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Labor Market Shocks on College Students and Recent Graduates

Paper Session

Friday, Jan. 6, 2023 2:30 PM - 4:30 PM (CST)

Hilton Riverside, Steering
Hosted By: Labor and Employment Relations Association
  • Chair: Jesse Rothstein, University of California-Berkeley

Skills, Majors and Jobs: Does Higher Education Respond

Johnathan G. Conzelmann
University of North Carolina-Chapel Hill
Steven W. Hemelt
University of North Carolina-Chapel Hill
Brad Hershbein
W.E. Upjohn Institute for Employment Research
Shawn M. Martin
University of Michigan
Andrew Simon
University of Chicago


The U.S. labor market increasingly rewards skilled workers. Despite growing work on the evolution of skill demand, little is known about the extent to which college students and postsecondary institutions respond and adapt to these shifts in skill demand. This margin of response is crucial: for the nearly two-thirds of workers who attend college, the most direct way for individuals to build specific skills is through their choice of curriculum and field of study. In this paper we quantify the magnitude and nature of the postsecondary response to shifts in labor market demand at nearly all undergraduate programs at four-year colleges and universities in the U.S. from 2010 to 2017. Our measure of labor demand combines the near-universe of online job ads with information on the geographic locations of alumni from a popular professional networking platform. We use long-difference models and a shift-share instrument constructed from the relevance of changes in industry employment across geography for different majors to isolate plausibly exogenous changes in field-specific labor demand. Our instrumental variables estimates suggest that undergraduate degrees respond to changes in skill demand, with an elasticity slightly less than one, but with considerable variation across fields. In ongoing work, we examine sensitivity to lag structure and additionally investigate course-taking at the department and individual margins, as well.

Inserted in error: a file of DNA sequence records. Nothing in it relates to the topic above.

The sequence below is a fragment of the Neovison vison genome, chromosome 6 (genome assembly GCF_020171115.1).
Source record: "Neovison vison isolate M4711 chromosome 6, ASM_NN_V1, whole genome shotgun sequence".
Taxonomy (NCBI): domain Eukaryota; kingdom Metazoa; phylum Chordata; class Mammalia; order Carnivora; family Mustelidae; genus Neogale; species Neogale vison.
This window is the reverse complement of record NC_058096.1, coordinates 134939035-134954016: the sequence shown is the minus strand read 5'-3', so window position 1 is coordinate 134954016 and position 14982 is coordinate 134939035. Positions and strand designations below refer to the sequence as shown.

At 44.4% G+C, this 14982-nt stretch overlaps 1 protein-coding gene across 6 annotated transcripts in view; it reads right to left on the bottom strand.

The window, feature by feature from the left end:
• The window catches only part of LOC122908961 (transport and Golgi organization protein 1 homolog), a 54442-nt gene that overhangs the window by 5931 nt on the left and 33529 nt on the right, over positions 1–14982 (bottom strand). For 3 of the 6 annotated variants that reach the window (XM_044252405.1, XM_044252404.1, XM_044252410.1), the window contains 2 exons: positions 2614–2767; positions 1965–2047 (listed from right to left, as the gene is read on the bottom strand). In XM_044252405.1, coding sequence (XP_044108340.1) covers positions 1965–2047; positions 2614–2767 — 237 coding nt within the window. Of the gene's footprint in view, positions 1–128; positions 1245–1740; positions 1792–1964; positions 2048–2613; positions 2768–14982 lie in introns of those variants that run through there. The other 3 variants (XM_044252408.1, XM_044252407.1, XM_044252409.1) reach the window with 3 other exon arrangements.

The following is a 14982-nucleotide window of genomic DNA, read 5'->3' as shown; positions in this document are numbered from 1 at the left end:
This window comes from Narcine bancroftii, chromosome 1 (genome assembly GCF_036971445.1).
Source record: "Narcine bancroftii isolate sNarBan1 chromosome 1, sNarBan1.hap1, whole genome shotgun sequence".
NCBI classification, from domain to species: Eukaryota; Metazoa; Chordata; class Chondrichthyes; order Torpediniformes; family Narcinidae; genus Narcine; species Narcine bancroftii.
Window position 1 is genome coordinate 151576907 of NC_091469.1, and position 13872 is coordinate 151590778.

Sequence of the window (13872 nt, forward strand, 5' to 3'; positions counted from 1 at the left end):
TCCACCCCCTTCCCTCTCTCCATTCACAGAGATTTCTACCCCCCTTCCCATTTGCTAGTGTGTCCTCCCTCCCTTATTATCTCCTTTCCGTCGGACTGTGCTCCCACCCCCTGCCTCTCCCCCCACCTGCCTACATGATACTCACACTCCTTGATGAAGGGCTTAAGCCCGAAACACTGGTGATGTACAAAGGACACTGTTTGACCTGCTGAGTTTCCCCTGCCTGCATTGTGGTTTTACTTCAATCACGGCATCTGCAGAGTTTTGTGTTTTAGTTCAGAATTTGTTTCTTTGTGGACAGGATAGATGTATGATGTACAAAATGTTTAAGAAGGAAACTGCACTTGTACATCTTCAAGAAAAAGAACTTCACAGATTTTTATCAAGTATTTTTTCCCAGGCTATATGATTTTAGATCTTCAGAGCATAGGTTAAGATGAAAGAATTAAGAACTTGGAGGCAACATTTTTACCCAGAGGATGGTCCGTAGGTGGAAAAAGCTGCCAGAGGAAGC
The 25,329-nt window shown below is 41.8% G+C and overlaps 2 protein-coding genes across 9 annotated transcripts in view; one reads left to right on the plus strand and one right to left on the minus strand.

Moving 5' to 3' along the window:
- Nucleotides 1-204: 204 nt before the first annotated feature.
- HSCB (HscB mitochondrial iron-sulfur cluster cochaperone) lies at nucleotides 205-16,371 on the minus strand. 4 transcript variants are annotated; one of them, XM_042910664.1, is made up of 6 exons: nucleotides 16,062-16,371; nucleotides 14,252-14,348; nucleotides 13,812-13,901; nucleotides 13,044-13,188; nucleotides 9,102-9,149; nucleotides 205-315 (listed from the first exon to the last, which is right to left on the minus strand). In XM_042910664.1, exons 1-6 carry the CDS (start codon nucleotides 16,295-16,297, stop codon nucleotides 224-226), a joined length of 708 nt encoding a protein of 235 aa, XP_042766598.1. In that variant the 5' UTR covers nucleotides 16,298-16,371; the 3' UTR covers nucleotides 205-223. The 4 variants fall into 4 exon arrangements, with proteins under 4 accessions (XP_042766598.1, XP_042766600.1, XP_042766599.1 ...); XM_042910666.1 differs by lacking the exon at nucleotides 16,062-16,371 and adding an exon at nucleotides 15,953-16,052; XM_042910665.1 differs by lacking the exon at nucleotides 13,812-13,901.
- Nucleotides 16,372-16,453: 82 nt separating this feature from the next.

The Great Recession and the Widening Income Gap Between Alumni of Elite and Less Selective Universities

Russell Weinstein
University of Illinois-Urbana-Champaign


Using mobility report card data, I show the income gap between alumni of elite and less selective universities widened for cohorts graduating during the Great Recession. This gap widens for students with top-income-quintile parents, and less systematically for lower-income students. I evaluate potential mechanisms, including student characteristics that may be correlated with resilience. Using a unique dataset of recruiting strategies for prestigious firms, I highlight one channel through which university selectivity may have a causal impact: high-wage firms concentrated their recruiting at elite universities during the recession. The results are informative for policies increasing lower-income students' representation at selective universities.

Limited Supply and Lagging Enrollment: Production Technologies and Enrollment Changes at Community Colleges during the Pandemic

Diane Whitmore Schanzenbach
Northwestern University
Sarah Turner
University of Virginia


Weak labor markets typically lead young workers to invest in skills. High unemployment during COVID diverged from prior downturns: enrollment at community colleges dropped by 9.5 percent between 2019 and 2020, with the drop larger among men. COVID disruptions generated supply-side impacts on courses of study requiring significant capital and "hands on" experiential learning, particularly programs that deliver of assembly, repair and maintenance (ARM) skills. Community colleges that had relative concentrations of credentials in ARM fields pre-pandemic experienced relatively large enrollment declines. The decline in ARM enrollment explains nearly all the difference in enrollment declines by gender during COVID.

Joseph G. Altonji
Yale University
Celeste K. Carruthers
University of Tennessee
JEL Classifications
  • J2 - Demand and Supply of Labor
  • J4 - Particular Labor Markets